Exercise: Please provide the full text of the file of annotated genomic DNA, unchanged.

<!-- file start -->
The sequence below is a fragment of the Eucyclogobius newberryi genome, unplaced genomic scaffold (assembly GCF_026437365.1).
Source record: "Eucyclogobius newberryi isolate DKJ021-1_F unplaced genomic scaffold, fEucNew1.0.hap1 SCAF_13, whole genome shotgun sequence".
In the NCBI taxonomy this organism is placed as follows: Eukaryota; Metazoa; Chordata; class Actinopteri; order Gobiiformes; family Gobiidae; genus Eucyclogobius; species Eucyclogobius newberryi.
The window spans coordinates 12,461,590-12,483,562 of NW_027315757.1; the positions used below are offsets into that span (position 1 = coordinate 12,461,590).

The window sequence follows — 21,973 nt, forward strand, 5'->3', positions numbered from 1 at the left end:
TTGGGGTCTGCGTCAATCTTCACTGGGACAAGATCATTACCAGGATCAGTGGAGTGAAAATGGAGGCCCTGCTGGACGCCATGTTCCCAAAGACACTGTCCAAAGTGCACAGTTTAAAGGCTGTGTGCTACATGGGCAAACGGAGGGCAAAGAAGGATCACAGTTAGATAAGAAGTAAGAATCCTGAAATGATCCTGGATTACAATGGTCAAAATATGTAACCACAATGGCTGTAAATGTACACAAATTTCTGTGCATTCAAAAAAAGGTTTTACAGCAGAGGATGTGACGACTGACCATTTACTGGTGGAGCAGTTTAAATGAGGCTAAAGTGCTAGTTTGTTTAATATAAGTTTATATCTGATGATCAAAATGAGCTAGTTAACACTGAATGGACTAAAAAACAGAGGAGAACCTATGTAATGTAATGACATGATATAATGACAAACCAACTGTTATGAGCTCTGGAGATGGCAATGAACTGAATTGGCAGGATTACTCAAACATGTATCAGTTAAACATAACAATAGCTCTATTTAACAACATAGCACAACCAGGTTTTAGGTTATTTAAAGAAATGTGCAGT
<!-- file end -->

The sequence below is a fragment of the Eucyclogobius newberryi genome, unplaced genomic scaffold (assembly GCF_026437365.1).
Source record: "Eucyclogobius newberryi isolate DKJ021-1_F unplaced genomic scaffold, fEucNew1.0.hap1 SCAF_13, whole genome shotgun sequence".
In the NCBI taxonomy this organism is placed as follows: Eukaryota; Metazoa; Chordata; class Actinopteri; order Gobiiformes; family Gobiidae; genus Eucyclogobius; species Eucyclogobius newberryi.
The window spans coordinates 12,461,590-12,483,562 of NW_027315757.1; the positions used below are offsets into that span (position 1 = coordinate 12,461,590).

The window sequence follows — 21,973 nt, forward strand, 5'->3', positions numbered from 1 at the left end:
TTGGGGTCTGCGTCAATCTTCACTGGGACAAGATCATTACCAGGATCAGTGGAGTGAAAATGGAGGCCCTGCTGGACGCCATGTTCCCAAAGACACTGTCCAAAGTGCACAGTTTAAAGGCTGTGTGCTACATGGGCAAACGGAGGGCAAAGAAGGATCACAGTTAGATAAGAAGTAAGAATCCTGAAATGATCCTGGATTACAATGGTCAAAATATGTAACCACAATGGCTGTAAATGTACACAAATTTCTGTGCATTCAAAAAAAGGTTTTACAGCAGAGGATGTGACGACTGACCATTTACTGGTGGAGCAGTTTAAATGAGGCTAAAGTGCTAGTTTGTTTAATATAAGTTTATATCTGATGATCAAAATGAGCTAGTTAACACTGAATGGACTAAAAAACAGAGGAGAACCTATGTAATGTAATGACATGATATAATGACAAACCAACTGTTATGAGCTCTGGAGATGGCAATGAACTGAATTGGCAGGATTACTCAAACATGTATCAGTTAAACATAACAATAGCTCTATTTAACAACATAGCACAACCAGGTTTTAGGTTATTTAAAGAAATGTGCAGT